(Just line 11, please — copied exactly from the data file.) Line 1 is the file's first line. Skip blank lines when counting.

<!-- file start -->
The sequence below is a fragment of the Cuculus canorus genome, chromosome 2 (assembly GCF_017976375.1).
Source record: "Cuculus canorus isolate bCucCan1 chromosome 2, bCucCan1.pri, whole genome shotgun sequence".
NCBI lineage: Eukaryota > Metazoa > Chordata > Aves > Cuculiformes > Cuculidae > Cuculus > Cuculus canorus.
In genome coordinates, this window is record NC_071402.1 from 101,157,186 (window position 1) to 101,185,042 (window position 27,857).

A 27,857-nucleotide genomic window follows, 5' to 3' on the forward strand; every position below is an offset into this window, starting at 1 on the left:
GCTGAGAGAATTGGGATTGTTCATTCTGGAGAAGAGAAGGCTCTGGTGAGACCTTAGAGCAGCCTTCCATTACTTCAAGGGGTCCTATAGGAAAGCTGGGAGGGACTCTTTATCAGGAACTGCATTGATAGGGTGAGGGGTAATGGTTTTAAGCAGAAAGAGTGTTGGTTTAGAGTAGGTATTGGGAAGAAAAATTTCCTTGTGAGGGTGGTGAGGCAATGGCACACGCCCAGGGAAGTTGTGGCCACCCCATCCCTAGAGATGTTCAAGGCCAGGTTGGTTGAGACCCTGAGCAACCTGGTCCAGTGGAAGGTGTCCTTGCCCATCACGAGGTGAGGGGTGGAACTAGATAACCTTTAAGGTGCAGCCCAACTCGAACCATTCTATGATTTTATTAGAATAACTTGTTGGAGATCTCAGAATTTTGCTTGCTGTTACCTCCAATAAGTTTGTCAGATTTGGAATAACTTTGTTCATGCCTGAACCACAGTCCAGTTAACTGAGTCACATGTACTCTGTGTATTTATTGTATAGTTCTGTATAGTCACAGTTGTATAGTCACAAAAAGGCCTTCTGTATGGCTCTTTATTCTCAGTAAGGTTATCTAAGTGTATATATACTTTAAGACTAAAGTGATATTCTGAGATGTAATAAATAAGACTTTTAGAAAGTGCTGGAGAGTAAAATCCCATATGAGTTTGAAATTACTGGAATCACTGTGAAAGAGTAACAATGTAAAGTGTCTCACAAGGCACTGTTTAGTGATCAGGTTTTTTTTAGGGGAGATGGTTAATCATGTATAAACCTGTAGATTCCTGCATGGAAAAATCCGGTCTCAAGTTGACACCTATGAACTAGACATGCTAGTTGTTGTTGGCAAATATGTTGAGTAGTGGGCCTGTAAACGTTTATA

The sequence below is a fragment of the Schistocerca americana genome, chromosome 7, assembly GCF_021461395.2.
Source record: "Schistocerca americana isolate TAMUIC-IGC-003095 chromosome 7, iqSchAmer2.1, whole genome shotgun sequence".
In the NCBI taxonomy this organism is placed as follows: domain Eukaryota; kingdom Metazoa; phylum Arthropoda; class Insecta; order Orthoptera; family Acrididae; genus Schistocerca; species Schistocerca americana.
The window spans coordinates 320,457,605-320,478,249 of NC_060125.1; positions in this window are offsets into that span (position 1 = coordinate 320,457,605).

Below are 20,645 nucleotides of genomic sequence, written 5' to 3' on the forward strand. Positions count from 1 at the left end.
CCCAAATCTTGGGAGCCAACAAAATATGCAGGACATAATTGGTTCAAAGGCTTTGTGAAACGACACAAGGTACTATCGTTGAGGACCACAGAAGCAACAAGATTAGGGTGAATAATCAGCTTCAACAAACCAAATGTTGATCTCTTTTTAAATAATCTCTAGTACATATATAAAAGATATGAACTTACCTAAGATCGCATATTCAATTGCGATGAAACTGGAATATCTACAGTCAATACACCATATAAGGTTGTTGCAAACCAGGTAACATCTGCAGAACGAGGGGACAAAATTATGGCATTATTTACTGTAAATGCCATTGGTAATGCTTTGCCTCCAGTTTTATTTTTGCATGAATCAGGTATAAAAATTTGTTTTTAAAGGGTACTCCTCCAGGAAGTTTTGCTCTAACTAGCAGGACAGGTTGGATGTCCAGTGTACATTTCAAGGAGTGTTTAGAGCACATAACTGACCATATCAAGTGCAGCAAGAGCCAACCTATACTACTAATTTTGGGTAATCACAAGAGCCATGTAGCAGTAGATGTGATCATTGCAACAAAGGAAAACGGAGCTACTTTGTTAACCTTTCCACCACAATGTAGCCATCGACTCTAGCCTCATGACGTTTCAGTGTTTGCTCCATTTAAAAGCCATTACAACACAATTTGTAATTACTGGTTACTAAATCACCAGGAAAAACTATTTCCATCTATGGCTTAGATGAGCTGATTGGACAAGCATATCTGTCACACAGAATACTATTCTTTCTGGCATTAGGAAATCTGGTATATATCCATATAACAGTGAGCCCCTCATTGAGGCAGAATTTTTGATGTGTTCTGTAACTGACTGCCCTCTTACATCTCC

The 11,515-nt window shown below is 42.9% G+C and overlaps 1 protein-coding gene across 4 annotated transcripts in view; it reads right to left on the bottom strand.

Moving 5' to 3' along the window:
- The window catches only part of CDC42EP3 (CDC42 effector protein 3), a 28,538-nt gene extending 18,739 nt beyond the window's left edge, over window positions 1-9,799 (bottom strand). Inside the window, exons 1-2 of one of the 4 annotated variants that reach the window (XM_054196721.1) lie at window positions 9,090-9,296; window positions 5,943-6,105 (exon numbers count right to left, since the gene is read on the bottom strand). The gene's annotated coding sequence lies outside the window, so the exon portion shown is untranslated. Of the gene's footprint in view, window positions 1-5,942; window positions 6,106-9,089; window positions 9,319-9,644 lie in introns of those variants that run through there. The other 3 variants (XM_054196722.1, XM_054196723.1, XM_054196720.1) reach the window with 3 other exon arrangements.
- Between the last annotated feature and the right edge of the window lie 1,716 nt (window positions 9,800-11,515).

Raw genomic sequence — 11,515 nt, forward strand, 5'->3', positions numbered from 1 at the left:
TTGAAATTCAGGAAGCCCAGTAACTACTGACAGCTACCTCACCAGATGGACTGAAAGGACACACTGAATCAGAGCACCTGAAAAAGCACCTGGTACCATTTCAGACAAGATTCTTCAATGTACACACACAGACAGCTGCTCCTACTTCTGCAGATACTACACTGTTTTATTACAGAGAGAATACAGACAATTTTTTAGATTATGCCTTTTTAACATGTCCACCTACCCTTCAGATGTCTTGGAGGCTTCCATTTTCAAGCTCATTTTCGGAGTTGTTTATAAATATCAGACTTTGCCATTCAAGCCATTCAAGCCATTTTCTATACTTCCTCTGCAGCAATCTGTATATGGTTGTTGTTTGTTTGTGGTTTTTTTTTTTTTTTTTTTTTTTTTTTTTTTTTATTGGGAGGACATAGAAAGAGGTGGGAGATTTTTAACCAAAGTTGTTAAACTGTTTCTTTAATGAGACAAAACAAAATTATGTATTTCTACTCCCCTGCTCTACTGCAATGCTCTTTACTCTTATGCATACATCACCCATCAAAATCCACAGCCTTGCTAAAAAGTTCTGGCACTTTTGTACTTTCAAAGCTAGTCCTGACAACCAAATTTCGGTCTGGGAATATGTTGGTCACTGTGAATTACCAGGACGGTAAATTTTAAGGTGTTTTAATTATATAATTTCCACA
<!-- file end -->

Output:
Below are 20,645 nucleotides of genomic sequence, written 5' to 3' on the forward strand. Positions count from 1 at the left end.